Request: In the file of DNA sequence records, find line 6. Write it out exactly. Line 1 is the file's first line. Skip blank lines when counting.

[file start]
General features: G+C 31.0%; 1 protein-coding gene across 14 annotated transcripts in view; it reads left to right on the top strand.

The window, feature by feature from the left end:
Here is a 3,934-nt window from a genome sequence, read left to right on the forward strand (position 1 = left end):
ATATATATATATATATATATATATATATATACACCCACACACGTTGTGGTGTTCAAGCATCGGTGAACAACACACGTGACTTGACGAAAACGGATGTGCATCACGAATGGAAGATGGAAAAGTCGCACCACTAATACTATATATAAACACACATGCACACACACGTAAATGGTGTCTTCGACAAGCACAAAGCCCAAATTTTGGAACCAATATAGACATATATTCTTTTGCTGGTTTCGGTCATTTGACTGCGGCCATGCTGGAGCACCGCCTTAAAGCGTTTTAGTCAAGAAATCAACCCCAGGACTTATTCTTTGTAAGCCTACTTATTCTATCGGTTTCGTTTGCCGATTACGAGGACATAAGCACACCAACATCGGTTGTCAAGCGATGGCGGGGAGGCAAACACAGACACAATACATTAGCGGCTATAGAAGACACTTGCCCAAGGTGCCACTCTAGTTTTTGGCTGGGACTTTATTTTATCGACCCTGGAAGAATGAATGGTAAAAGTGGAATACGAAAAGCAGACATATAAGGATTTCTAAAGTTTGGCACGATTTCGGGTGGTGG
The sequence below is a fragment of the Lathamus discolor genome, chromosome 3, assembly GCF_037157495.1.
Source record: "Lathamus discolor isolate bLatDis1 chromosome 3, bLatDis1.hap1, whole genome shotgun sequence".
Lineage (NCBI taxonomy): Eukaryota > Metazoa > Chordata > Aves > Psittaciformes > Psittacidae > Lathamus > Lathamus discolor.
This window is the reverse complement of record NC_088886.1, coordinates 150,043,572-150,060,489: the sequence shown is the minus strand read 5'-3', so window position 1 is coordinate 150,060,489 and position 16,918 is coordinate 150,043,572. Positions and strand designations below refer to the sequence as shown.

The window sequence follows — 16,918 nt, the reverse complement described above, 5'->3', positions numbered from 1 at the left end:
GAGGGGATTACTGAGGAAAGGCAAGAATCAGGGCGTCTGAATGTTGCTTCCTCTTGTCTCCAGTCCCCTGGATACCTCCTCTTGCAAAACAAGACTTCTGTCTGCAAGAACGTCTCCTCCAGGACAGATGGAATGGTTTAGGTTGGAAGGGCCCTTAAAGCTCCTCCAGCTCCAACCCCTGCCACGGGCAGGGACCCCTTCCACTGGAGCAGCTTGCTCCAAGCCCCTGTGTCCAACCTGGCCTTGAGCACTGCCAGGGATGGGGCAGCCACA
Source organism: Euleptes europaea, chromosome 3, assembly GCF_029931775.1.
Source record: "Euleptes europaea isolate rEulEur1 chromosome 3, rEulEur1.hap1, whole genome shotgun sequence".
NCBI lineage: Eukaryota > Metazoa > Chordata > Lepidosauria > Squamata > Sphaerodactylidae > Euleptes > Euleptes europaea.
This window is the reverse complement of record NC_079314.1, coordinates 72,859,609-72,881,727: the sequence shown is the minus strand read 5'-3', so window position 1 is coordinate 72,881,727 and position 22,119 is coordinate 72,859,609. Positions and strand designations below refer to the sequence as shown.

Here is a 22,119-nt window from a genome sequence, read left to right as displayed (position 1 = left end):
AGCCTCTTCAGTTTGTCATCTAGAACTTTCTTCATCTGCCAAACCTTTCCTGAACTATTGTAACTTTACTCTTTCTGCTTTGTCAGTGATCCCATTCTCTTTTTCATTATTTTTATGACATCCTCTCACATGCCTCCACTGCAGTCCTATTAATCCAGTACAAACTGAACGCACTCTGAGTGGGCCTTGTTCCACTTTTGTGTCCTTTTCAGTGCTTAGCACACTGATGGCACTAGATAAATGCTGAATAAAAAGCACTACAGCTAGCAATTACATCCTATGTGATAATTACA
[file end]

Source record: "Lathamus discolor isolate bLatDis1 chromosome 3, bLatDis1.hap1, whole genome shotgun sequence".